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Cluster of unusual syphilis cases identified in Southwest Michigan

close-up of  microscope view of corkscrew-shaped orange bacteria
Skip Van Orden/AP
A tissue sample of Treponema pallidum spirochetes, the bacterium responsible for causing syphilis. Syphilis rates have been on the rise in Michigan and across the U.S.

Five women with a common sex partner reported vision and other eye issues, a rare side effect of syphilis.

A new report suggests that an outbreak of syphilis in Southwest Michigan may have been caused by an unidentified strain of the infecting bacteria.

In 2022, five women in different counties sought medical attention for eye issues and were found to have the sexually transmitted infection. All of the women reported vision impairment such as blurry or double vision. Normally, only about one percent of syphilis cases include issues with vision. Contact tracing revealed that the women had all had sex with the same partner.

“Right now, it's a hypothesis, given all the other information that we have, that maybe there was something unique about this strain of syphilis, that led to at least five people having eye syphilis,” said Dr. William Nettleton, medical director for Kalamazoo and Calhoun Counties. He co-authored the report, which was recently published by the Centers for Disease Control and Prevention.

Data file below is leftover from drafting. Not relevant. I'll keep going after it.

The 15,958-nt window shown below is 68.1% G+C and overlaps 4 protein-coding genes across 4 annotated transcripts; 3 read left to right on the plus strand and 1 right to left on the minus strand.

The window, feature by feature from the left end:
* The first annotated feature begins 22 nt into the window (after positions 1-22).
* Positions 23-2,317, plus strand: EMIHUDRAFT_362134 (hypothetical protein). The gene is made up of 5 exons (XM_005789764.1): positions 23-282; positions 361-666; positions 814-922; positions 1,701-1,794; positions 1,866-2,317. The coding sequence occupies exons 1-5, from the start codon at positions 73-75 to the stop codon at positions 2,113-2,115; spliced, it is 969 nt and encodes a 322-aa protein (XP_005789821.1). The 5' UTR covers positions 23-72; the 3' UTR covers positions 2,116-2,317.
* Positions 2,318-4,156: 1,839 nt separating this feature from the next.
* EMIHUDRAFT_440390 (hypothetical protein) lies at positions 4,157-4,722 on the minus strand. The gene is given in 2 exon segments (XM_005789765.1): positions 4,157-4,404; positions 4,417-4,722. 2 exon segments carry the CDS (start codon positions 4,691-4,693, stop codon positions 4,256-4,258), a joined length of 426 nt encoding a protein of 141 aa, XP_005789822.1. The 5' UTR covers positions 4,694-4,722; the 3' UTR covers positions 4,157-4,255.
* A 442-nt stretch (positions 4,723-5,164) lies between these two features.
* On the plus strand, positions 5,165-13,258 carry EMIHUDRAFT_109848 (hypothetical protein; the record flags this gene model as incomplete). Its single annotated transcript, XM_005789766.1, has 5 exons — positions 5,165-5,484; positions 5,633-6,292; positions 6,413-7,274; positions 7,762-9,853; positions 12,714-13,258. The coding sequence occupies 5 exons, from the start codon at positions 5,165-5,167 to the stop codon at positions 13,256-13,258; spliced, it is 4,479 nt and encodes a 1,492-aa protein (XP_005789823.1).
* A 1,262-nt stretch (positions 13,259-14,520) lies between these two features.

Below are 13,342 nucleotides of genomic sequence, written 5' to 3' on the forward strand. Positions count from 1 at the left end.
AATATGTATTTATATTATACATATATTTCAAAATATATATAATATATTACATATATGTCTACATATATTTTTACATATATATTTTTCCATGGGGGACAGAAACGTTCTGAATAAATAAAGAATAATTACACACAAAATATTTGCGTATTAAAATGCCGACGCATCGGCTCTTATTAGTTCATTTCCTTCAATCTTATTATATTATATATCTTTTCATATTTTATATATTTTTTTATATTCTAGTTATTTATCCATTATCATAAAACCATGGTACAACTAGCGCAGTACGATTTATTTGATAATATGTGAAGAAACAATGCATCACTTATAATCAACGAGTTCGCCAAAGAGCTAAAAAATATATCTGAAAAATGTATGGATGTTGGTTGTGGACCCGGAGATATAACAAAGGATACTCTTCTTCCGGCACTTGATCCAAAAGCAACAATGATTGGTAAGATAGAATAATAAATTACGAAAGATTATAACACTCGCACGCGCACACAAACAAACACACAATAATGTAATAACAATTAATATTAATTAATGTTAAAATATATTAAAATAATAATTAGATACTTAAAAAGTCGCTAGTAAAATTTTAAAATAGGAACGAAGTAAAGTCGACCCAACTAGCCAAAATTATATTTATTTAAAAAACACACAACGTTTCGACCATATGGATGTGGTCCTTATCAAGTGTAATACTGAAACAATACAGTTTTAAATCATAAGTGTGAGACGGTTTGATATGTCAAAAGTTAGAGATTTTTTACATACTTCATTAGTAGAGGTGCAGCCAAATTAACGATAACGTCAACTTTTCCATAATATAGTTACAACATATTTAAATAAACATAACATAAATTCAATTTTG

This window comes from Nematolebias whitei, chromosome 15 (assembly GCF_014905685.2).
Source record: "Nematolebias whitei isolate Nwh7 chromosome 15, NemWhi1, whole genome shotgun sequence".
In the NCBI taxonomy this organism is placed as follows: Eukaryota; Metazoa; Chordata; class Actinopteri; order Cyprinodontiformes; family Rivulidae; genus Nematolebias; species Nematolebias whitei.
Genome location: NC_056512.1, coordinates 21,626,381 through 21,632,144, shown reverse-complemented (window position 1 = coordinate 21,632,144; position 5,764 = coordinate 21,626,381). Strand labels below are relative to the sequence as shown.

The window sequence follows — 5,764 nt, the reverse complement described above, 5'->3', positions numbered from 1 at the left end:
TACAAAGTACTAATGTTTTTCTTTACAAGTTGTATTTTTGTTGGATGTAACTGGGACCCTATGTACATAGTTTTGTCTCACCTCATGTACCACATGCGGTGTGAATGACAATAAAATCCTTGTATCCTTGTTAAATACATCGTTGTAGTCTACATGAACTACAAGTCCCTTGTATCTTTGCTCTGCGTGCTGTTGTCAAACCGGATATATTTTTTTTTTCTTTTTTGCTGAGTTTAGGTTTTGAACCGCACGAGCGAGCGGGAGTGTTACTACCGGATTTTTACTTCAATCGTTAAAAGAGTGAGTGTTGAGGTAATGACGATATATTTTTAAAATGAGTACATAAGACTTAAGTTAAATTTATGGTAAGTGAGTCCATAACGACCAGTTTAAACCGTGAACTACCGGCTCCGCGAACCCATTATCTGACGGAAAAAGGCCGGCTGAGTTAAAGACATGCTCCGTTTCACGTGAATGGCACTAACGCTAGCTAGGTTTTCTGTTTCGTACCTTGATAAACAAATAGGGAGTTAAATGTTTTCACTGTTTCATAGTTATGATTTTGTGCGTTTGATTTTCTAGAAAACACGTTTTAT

The women were identified between March and July of last year. All of them were successfully treated.

“One of the reasons public health is so important is to identify disease and then to interrupt disease transmission,”  said Nettleton.  

The Michigan Department of Health and Human Services says the number of syphilis cases in the state has doubled in the last decade. More common syphilis symptoms include sores and rashes. The disease is diagnosed through a blood test and treated using antibiotics.